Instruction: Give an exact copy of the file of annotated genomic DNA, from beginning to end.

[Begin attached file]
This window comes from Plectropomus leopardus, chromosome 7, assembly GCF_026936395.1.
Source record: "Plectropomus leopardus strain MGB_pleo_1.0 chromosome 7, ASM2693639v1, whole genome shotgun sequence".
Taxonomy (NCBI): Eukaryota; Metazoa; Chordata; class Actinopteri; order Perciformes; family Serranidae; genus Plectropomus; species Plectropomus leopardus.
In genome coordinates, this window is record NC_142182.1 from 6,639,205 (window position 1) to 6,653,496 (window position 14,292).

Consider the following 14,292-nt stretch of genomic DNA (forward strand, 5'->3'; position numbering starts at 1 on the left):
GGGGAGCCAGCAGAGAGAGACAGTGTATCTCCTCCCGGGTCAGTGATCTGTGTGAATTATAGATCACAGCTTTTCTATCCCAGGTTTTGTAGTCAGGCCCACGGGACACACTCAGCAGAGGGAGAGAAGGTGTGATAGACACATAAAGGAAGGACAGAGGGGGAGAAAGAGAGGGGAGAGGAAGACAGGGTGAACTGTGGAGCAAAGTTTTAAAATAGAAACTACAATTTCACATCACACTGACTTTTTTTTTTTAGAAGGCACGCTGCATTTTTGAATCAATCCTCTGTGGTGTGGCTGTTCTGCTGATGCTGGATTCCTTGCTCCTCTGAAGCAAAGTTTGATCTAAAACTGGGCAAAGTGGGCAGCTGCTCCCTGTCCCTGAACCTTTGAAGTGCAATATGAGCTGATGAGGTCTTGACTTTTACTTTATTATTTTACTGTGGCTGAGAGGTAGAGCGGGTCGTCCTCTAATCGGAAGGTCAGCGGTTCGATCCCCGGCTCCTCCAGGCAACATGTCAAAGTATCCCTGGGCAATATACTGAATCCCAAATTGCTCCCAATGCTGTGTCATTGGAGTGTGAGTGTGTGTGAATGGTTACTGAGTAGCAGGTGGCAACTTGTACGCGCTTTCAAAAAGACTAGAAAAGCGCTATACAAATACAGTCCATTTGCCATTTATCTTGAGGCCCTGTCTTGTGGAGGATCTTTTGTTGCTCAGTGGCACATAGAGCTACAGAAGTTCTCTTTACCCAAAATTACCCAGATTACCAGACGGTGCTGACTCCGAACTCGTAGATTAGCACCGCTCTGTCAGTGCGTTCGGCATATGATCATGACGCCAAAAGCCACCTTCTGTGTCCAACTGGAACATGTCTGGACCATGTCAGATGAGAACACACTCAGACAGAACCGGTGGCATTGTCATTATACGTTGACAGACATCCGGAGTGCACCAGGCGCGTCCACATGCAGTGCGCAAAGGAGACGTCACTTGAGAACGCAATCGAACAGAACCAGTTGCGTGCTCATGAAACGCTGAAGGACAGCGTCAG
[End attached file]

This window comes from Plectropomus leopardus, chromosome 7, assembly GCF_026936395.1.
Source record: "Plectropomus leopardus strain MGB_pleo_1.0 chromosome 7, ASM2693639v1, whole genome shotgun sequence".
Taxonomy (NCBI): Eukaryota; Metazoa; Chordata; class Actinopteri; order Perciformes; family Serranidae; genus Plectropomus; species Plectropomus leopardus.
In genome coordinates, this window is record NC_142182.1 from 6,639,205 (window position 1) to 6,653,496 (window position 14,292).

Consider the following 14,292-nt stretch of genomic DNA (forward strand, 5'->3'; position numbering starts at 1 on the left):
GGGGAGCCAGCAGAGAGAGACAGTGTATCTCCTCCCGGGTCAGTGATCTGTGTGAATTATAGATCACAGCTTTTCTATCCCAGGTTTTGTAGTCAGGCCCACGGGACACACTCAGCAGAGGGAGAGAAGGTGTGATAGACACATAAAGGAAGGACAGAGGGGGAGAAAGAGAGGGGAGAGGAAGACAGGGTGAACTGTGGAGCAAAGTTTTAAAATAGAAACTACAATTTCACATCACACTGACTTTTTTTTTTTAGAAGGCACGCTGCATTTTTGAATCAATCCTCTGTGGTGTGGCTGTTCTGCTGATGCTGGATTCCTTGCTCCTCTGAAGCAAAGTTTGATCTAAAACTGGGCAAAGTGGGCAGCTGCTCCCTGTCCCTGAACCTTTGAAGTGCAATATGAGCTGATGAGGTCTTGACTTTTACTTTATTATTTTACTGTGGCTGAGAGGTAGAGCGGGTCGTCCTCTAATCGGAAGGTCAGCGGTTCGATCCCCGGCTCCTCCAGGCAACATGTCAAAGTATCCCTGGGCAATATACTGAATCCCAAATTGCTCCCAATGCTGTGTCATTGGAGTGTGAGTGTGTGTGAATGGTTACTGAGTAGCAGGTGGCAACTTGTACGCGCTTTCAAAAAGACTAGAAAAGCGCTATACAAATACAGTCCATTTGCCATTTATCTTGAGGCCCTGTCTTGTGGAGGATCTTTTGTTGCTCAGTGGCACATAGAGCTACAGAAGTTCTCTTTACCCAAAATTACCCAGATTACCAGACGGTGCTGACTCCGAACTCGTAGATTAGCACCGCTCTGTCAGTGCGTTCGGCATATGATCATGACGCCAAAAGCCACCTTCTGTGTCCAACTGGAACATGTCTGGACCATGTCAGATGAGAACACACTCAGACAGAACCGGTGGCATTGTCATTATACGTTGACAGACATCCGGAGTGCACCAGGCGCGTCCACATGCAGTGCGCAAAGGAGACGTCACTTGAGAACGCAATCGAACAGAACCAGTTGCGTGCTCATGAAACGCTGAAGGACAGCGTCAG